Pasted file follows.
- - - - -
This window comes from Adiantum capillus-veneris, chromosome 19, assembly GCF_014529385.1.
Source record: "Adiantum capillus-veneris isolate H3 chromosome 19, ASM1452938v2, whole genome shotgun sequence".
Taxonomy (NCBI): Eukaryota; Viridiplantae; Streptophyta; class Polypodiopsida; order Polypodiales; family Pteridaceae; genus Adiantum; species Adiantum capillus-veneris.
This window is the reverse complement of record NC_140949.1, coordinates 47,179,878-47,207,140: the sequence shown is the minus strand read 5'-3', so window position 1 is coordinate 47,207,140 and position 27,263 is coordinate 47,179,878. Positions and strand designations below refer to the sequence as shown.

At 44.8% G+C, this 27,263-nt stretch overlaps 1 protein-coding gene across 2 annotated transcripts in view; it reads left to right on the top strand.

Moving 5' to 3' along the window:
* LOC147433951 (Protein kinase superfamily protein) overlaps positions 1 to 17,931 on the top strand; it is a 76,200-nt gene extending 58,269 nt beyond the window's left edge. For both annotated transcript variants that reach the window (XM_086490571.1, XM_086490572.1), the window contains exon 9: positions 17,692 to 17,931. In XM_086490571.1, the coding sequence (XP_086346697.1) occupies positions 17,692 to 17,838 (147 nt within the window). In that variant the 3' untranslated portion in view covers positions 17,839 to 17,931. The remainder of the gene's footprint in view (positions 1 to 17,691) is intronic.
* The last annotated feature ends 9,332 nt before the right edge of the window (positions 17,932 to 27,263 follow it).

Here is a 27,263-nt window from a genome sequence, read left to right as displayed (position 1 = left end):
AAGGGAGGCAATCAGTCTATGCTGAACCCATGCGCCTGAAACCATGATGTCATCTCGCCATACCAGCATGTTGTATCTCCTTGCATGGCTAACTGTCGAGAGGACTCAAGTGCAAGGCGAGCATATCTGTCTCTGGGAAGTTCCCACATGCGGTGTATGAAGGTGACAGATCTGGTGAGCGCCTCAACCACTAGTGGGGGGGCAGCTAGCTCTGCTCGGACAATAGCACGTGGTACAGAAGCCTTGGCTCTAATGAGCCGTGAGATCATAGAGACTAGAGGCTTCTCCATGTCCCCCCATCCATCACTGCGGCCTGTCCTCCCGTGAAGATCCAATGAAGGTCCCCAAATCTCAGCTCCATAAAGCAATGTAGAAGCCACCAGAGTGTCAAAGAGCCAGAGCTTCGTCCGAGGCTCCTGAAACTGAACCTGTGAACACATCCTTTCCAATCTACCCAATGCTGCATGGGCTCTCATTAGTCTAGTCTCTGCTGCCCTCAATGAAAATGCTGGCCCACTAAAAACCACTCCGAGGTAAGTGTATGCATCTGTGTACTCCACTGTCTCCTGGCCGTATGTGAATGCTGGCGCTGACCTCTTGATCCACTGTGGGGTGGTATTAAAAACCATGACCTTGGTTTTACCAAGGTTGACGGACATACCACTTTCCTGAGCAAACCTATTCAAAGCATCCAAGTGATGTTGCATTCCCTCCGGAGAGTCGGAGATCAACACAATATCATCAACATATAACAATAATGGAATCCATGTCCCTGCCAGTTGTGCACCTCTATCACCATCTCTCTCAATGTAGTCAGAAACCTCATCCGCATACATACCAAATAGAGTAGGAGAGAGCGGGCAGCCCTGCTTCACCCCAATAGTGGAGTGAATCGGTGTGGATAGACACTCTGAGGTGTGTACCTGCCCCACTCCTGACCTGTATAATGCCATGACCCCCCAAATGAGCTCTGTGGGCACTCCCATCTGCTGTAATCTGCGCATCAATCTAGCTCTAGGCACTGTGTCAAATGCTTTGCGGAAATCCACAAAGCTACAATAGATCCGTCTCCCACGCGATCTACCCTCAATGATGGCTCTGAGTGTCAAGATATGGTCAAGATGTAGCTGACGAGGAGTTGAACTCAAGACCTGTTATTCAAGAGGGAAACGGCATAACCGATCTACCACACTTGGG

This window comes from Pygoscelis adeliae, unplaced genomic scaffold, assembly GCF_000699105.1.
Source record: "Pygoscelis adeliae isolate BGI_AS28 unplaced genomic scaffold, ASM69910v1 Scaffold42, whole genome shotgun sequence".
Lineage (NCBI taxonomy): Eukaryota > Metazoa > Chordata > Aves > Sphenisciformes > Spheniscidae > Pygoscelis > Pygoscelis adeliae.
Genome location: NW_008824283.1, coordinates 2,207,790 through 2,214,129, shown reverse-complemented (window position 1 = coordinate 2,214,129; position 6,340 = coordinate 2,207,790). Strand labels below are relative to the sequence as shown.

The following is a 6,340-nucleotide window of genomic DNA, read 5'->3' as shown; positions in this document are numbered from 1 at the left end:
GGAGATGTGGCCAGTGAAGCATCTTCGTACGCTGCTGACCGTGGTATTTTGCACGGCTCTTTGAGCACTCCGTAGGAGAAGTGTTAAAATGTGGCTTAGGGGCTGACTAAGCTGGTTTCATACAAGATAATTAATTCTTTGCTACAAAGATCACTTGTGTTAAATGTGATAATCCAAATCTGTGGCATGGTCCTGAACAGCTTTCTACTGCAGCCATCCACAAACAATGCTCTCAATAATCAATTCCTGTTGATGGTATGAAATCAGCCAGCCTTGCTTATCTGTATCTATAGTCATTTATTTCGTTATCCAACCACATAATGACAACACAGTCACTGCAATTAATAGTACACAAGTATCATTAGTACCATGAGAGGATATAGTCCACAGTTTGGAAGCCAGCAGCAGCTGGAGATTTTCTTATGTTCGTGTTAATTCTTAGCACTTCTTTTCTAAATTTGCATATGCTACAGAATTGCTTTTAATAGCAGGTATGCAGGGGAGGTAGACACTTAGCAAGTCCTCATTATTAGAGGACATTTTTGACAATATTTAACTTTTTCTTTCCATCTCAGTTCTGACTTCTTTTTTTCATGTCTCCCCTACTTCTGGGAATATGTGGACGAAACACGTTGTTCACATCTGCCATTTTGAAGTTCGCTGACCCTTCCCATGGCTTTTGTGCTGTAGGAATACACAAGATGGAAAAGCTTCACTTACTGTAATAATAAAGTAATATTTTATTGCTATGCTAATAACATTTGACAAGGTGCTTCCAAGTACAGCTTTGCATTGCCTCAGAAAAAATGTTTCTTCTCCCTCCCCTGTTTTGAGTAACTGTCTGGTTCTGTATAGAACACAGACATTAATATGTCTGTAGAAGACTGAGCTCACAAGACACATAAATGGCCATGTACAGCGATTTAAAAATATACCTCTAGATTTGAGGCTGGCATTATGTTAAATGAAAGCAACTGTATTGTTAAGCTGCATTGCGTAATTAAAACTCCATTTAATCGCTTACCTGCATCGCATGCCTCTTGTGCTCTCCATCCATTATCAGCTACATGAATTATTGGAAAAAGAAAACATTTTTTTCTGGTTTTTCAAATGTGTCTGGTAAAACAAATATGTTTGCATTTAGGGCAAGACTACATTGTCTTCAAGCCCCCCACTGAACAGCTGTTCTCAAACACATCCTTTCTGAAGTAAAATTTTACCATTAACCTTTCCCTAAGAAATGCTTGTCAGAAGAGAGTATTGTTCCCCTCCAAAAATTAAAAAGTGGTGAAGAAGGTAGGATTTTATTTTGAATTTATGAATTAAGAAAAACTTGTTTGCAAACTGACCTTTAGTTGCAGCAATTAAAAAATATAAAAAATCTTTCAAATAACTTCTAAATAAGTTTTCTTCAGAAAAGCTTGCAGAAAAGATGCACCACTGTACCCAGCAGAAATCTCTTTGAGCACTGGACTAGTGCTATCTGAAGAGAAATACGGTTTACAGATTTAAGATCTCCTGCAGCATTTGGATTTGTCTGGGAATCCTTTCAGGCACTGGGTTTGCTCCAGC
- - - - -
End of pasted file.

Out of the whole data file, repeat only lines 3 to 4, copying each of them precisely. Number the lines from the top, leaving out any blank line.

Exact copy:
Taxonomy (NCBI): Eukaryota; Viridiplantae; Streptophyta; class Polypodiopsida; order Polypodiales; family Pteridaceae; genus Adiantum; species Adiantum capillus-veneris.
This window is the reverse complement of record NC_140949.1, coordinates 47,179,878-47,207,140: the sequence shown is the minus strand read 5'-3', so window position 1 is coordinate 47,207,140 and position 27,263 is coordinate 47,179,878. Positions and strand designations below refer to the sequence as shown.